Can we squeeze some long-run good out of this short-run disaster?
The coronavirus has upended life in my household. I’m now toggling between teaching first-grade math and undergraduate economics, and on Thursday I changed a diaper during a conference call. So when tasked with writing an energy blog this week, I found it impossible not to think about our current crisis—the coronavirus—and how it might connect to the crisis I usually worry about—climate change.
There are direct lines between the two. As the economy stalls in response to COVID-19, emissions will decline in the short run. But long run impacts are less clear. The coronavirus could impact climate by (a) affecting investments we make today, (b) changing behaviors, or (c) altering politics, each of which I touch on below.
In the end, I believe that COVID-19 could lead to a significantly better climate tomorrow. But the important pathways hinge less on immediate economics and more on our political leaders. Unfortunately, looking for climate action in Washington, DC these days is like trying to find Clorox wipes at my neighborhood Safeway. So the biggest impact of the virus on climate may well be its impact on this year’s elections. Think of that as an opportunity to restock the shelves in DC.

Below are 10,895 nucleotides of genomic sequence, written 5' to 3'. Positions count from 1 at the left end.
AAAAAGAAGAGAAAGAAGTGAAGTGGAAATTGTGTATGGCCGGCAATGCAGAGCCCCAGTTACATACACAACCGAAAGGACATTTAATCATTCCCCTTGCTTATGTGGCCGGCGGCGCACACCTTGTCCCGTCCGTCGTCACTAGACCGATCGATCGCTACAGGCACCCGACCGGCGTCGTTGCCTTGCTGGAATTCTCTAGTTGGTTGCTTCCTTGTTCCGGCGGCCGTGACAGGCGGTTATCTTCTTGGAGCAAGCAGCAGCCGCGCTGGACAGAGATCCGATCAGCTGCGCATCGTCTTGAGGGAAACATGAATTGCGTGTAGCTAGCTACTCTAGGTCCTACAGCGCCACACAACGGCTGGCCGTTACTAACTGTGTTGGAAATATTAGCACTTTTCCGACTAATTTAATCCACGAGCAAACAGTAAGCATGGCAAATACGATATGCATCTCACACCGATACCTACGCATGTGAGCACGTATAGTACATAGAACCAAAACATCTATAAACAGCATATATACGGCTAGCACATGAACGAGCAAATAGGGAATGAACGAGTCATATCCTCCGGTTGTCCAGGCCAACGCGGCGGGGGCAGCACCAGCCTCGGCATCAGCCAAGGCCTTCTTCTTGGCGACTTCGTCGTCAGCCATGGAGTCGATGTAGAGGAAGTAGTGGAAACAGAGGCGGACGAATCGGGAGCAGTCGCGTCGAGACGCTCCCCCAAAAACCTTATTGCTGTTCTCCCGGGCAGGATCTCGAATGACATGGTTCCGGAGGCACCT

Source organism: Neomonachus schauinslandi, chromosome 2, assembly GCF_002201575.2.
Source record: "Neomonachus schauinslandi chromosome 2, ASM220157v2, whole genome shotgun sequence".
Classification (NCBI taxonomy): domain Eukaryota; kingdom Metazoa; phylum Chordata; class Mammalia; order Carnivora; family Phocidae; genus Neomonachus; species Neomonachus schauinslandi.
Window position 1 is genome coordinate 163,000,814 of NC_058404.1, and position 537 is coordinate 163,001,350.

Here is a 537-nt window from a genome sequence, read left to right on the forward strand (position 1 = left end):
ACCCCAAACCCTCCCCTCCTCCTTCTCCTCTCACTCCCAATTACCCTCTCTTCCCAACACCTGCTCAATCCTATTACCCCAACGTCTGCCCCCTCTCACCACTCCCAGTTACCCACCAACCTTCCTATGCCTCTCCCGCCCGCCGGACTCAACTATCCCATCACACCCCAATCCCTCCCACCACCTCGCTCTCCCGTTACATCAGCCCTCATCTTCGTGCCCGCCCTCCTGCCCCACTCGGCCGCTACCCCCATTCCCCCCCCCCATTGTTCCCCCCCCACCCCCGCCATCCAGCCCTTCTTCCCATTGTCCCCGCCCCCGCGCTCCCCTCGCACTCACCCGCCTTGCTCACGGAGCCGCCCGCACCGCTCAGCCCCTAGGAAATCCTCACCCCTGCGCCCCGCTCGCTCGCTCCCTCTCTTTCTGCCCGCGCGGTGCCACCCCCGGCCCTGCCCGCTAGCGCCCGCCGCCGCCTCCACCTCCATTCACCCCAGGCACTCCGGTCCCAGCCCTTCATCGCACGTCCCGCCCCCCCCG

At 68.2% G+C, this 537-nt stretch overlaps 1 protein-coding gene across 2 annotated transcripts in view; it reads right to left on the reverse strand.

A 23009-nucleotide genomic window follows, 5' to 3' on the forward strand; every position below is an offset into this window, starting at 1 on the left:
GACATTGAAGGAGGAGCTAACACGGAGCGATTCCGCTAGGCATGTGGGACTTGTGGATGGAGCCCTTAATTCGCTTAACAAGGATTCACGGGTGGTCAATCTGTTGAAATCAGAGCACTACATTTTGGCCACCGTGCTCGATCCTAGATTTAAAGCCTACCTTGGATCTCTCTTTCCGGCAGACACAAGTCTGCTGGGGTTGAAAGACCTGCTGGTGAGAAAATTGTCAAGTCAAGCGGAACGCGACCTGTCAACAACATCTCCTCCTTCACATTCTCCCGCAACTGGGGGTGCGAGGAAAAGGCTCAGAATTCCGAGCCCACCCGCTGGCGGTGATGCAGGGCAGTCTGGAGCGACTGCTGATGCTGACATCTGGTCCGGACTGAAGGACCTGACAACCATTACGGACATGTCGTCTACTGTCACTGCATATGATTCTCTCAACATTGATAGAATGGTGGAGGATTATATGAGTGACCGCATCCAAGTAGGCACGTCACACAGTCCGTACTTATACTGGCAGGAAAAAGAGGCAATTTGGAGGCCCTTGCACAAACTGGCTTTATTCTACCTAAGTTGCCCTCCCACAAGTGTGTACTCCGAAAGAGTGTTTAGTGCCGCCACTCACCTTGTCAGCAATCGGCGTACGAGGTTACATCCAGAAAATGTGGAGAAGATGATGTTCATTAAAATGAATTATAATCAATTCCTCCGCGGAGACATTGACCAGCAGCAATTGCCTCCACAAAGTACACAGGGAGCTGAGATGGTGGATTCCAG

Energy investments in the wake of the COVID-19 shock
They say “write what you know,” and what I know the most about is transportation emissions. So my first thought was that COVID-19 will impact the climate via low oil prices. As Severin detailed, events set in motion in part by the virus have led to a dramatic drop in oil prices today, and futures markets expect low prices to persist. (Though evidently US companies and regulators are ready to join OPEC to help boost prices!)
US consumers purchased vehicles with a record high fuel economy last year (see chart), but persistent low gas prices might nudge consumers towards less efficient models. Plenty of research has demonstrated that when gasoline prices are lower, people buy less efficient cars, and vehicles purchased today will be around for another 15 plus years.
But oil prices also plummeted during the financial crisis, and the same data shows that whatever effect that had, it was dominated by a longer upward trend. Of course, back in 2008-9 team Obama was tightening fuel economy standards and using Cash for Clunkers to push efficiency, whereas today the Trump administration is working to loosen rules. So low gas prices may have a bigger impact this time around.